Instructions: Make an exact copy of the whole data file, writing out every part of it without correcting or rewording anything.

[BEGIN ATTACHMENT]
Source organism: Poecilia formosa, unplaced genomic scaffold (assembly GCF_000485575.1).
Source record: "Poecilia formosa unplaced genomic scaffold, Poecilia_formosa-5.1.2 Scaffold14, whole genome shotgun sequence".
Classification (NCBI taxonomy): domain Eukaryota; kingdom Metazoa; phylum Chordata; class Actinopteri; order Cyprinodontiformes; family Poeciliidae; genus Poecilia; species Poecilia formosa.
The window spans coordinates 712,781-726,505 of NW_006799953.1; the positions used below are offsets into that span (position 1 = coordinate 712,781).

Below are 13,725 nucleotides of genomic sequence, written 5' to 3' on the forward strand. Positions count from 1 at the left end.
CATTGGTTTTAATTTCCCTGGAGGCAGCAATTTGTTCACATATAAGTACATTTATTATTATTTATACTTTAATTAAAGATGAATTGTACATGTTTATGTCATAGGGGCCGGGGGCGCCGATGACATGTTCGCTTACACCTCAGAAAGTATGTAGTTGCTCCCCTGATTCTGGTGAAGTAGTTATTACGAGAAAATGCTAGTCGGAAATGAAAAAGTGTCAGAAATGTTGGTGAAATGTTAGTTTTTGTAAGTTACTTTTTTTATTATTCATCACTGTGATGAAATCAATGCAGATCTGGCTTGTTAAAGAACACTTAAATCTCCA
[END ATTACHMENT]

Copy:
Source organism: Poecilia formosa, unplaced genomic scaffold (assembly GCF_000485575.1).
Source record: "Poecilia formosa unplaced genomic scaffold, Poecilia_formosa-5.1.2 Scaffold14, whole genome shotgun sequence".
Classification (NCBI taxonomy): domain Eukaryota; kingdom Metazoa; phylum Chordata; class Actinopteri; order Cyprinodontiformes; family Poeciliidae; genus Poecilia; species Poecilia formosa.
The window spans coordinates 712,781-726,505 of NW_006799953.1; the positions used below are offsets into that span (position 1 = coordinate 712,781).

Below are 13,725 nucleotides of genomic sequence, written 5' to 3' on the forward strand. Positions count from 1 at the left end.
CATTGGTTTTAATTTCCCTGGAGGCAGCAATTTGTTCACATATAAGTACATTTATTATTATTTATACTTTAATTAAAGATGAATTGTACATGTTTATGTCATAGGGGCCGGGGGCGCCGATGACATGTTCGCTTACACCTCAGAAAGTATGTAGTTGCTCCCCTGATTCTGGTGAAGTAGTTATTACGAGAAAATGCTAGTCGGAAATGAAAAAGTGTCAGAAATGTTGGTGAAATGTTAGTTTTTGTAAGTTACTTTTTTTATTATTCATCACTGTGATGAAATCAATGCAGATCTGGCTTGTTAAAGAACACTTAAATCTCCA